History

historyAs an ancient walled town with a rich and colourful history, Berwick has had a working port for over a thousand years. The Port activities were historically carried out on the north side of the River Tweed. Cargoes handled included salmon, eggs and grains.

As ship sizes slowly increased it became apparent that the north side of the River Tweed was no longer suitable to handle cargo and an alternative site for the Port was identified on the south side of the River in the mid 19th century.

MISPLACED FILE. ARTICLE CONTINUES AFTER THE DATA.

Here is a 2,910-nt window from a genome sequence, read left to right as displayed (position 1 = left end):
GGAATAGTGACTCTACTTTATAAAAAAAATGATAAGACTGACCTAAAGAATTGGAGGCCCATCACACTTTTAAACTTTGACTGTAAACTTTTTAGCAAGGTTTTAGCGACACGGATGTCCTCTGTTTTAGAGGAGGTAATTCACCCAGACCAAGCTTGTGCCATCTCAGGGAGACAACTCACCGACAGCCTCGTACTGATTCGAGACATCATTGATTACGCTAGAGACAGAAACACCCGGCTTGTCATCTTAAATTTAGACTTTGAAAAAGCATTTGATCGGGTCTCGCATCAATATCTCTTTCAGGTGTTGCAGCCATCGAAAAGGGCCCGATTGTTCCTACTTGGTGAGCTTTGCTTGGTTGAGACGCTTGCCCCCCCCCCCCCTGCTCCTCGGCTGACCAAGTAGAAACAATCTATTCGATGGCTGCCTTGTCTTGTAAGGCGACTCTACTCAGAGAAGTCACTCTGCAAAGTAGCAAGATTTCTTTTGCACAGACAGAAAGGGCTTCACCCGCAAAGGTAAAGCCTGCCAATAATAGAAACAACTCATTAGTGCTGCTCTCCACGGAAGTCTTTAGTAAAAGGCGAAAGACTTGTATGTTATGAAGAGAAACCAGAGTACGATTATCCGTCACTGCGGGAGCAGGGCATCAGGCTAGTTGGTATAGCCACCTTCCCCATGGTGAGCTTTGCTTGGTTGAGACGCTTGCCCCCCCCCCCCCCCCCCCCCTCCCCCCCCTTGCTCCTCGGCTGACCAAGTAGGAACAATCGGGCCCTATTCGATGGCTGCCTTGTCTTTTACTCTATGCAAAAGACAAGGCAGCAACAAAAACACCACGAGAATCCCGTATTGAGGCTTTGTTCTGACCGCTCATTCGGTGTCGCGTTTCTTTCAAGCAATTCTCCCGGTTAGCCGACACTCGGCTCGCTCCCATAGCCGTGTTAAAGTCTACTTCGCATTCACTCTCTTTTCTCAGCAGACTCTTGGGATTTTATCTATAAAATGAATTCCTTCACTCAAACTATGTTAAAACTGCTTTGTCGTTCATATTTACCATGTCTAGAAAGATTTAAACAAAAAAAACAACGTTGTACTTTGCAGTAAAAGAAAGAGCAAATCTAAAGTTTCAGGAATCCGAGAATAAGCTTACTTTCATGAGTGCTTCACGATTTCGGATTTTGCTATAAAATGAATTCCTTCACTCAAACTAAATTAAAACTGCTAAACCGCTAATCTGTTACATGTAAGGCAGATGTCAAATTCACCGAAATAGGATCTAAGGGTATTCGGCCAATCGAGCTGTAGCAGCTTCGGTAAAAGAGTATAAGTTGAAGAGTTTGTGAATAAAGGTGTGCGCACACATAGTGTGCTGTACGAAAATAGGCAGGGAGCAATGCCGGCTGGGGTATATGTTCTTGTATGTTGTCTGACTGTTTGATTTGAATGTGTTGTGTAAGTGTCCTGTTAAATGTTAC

Construction of the Tweed Dock commenced in 1873 and the dock was officially opened in October 1876. The Tweed Dock today remains unchanged since its’ opening with the exception of the removal of the dock gates in 1993 to facilitate the widening of the dock entrance. The result of this improvement work enabled vessels with a maximum beam of 16.0 metres to enter the dock, an increase from the previous beam restriction of 10.5 metres.

Berwick is a rural town and the Port lies equidistant between the Rivers Forth and Tyne. Due to geographical location, the Port primarily handles cargoes linked to the agricultural industry with fertilisers, malting barley, feed barley and oilseed rape the principal commodities. Other regular types of cargo include cement, timber and some generals.